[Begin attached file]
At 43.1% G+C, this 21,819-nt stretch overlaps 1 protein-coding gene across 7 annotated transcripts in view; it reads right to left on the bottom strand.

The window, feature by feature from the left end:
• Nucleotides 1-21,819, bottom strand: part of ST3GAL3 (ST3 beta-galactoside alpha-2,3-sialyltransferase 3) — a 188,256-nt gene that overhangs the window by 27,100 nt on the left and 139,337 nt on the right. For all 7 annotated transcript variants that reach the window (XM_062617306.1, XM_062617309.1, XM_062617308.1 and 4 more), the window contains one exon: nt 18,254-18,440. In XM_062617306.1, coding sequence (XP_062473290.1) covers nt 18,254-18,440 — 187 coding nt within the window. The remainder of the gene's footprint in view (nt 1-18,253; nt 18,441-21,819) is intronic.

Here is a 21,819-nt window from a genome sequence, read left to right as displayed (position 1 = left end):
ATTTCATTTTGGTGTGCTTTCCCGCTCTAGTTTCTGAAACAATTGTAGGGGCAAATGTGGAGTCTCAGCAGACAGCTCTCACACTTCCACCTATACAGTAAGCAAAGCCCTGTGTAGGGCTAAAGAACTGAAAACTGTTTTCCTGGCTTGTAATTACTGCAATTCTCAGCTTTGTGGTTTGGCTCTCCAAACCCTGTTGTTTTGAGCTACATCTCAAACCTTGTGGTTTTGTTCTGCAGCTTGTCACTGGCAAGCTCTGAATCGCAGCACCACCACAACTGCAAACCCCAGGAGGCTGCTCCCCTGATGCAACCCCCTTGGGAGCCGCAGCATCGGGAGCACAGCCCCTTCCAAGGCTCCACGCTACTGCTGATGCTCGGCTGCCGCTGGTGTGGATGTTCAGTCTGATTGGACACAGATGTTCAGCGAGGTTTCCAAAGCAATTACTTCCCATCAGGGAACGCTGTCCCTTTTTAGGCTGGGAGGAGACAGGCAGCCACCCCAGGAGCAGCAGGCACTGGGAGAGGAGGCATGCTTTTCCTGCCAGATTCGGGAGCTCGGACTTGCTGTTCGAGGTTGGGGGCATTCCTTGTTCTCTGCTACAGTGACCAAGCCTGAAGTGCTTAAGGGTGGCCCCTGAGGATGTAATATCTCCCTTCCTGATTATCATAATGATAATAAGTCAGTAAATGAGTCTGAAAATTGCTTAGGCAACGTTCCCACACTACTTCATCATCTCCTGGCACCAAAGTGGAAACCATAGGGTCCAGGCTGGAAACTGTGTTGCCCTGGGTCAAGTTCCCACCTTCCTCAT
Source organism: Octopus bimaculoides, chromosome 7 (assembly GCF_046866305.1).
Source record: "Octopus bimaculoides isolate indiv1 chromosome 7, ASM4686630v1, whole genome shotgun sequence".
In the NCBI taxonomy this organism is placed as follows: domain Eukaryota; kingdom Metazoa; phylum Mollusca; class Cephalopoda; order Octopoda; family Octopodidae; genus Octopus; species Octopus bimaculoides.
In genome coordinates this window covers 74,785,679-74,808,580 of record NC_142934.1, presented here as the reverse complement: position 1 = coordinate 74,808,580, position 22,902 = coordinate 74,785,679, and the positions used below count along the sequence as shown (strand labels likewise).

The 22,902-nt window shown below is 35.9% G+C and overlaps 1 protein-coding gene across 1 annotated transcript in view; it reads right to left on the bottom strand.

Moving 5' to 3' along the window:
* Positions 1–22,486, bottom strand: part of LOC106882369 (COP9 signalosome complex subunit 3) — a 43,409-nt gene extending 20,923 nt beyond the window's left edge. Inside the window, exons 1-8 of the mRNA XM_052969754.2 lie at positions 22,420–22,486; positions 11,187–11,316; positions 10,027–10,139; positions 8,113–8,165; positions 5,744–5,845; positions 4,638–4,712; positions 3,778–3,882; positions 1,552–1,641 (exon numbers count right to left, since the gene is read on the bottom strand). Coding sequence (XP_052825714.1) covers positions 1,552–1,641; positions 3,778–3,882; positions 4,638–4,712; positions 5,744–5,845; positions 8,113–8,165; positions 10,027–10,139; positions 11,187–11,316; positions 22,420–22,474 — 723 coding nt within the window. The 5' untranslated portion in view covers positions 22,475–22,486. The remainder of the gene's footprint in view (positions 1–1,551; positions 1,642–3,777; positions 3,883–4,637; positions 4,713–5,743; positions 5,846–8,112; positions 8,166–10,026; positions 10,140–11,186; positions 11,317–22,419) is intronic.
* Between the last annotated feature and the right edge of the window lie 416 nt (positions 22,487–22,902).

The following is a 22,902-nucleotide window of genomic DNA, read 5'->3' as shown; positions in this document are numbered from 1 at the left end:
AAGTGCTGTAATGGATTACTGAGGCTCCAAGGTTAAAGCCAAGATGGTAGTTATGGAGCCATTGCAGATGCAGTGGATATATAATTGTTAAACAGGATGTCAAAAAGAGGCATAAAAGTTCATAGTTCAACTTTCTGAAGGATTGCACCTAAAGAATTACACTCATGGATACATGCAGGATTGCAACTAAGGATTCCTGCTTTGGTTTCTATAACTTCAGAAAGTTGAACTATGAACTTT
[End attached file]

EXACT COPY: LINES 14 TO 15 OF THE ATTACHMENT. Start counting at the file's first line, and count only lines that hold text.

The following is a 22,902-nucleotide window of genomic DNA, read 5'->3' as shown; positions in this document are numbered from 1 at the left end:
AAGTGCTGTAATGGATTACTGAGGCTCCAAGGTTAAAGCCAAGATGGTAGTTATGGAGCCATTGCAGATGCAGTGGATATATAATTGTTAAACAGGATGTCAAAAAGAGGCATAAAAGTTCATAGTTCAACTTTCTGAAGGATTGCACCTAAAGAATTACACTCATGGATACATGCAGGATTGCAACTAAGGATTCCTGCTTTGGTTTCTATAACTTCAGAAAGTTGAACTATGAACTTT